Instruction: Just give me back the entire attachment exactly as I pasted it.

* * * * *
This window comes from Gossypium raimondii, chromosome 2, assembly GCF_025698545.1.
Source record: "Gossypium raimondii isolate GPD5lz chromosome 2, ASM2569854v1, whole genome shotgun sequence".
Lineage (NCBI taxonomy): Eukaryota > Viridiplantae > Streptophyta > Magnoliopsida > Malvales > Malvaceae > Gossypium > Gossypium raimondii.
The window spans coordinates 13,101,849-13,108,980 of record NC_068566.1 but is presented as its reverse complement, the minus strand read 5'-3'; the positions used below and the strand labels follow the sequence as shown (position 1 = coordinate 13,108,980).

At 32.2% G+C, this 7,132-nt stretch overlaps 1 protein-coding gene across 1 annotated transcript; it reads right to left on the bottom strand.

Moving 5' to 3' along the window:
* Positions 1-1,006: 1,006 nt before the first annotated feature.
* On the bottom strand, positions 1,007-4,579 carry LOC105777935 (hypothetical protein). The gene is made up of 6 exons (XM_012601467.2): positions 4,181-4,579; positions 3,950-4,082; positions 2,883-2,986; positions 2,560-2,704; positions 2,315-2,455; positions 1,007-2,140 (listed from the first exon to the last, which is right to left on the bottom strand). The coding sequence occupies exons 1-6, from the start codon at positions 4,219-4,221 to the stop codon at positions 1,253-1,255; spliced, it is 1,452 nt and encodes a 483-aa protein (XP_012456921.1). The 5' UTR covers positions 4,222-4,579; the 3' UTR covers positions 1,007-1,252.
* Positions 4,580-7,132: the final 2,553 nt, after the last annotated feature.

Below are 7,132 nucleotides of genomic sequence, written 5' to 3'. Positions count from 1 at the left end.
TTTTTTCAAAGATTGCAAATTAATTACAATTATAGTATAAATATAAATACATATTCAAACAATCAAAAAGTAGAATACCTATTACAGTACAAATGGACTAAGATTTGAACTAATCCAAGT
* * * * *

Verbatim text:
This window comes from Gossypium raimondii, chromosome 2, assembly GCF_025698545.1.
Source record: "Gossypium raimondii isolate GPD5lz chromosome 2, ASM2569854v1, whole genome shotgun sequence".
Lineage (NCBI taxonomy): Eukaryota > Viridiplantae > Streptophyta > Magnoliopsida > Malvales > Malvaceae > Gossypium > Gossypium raimondii.
The window spans coordinates 13,101,849-13,108,980 of record NC_068566.1 but is presented as its reverse complement, the minus strand read 5'-3'; the positions used below and the strand labels follow the sequence as shown (position 1 = coordinate 13,108,980).

At 32.2% G+C, this 7,132-nt stretch overlaps 1 protein-coding gene across 1 annotated transcript; it reads right to left on the bottom strand.

Moving 5' to 3' along the window:
* Positions 1-1,006: 1,006 nt before the first annotated feature.
* On the bottom strand, positions 1,007-4,579 carry LOC105777935 (hypothetical protein). The gene is made up of 6 exons (XM_012601467.2): positions 4,181-4,579; positions 3,950-4,082; positions 2,883-2,986; positions 2,560-2,704; positions 2,315-2,455; positions 1,007-2,140 (listed from the first exon to the last, which is right to left on the bottom strand). The coding sequence occupies exons 1-6, from the start codon at positions 4,219-4,221 to the stop codon at positions 1,253-1,255; spliced, it is 1,452 nt and encodes a 483-aa protein (XP_012456921.1). The 5' UTR covers positions 4,222-4,579; the 3' UTR covers positions 1,007-1,252.
* Positions 4,580-7,132: the final 2,553 nt, after the last annotated feature.

Below are 7,132 nucleotides of genomic sequence, written 5' to 3'. Positions count from 1 at the left end.
TTTTTTCAAAGATTGCAAATTAATTACAATTATAGTATAAATATAAATACATATTCAAACAATCAAAAAGTAGAATACCTATTACAGTACAAATGGACTAAGATTTGAACTAATCCAAGT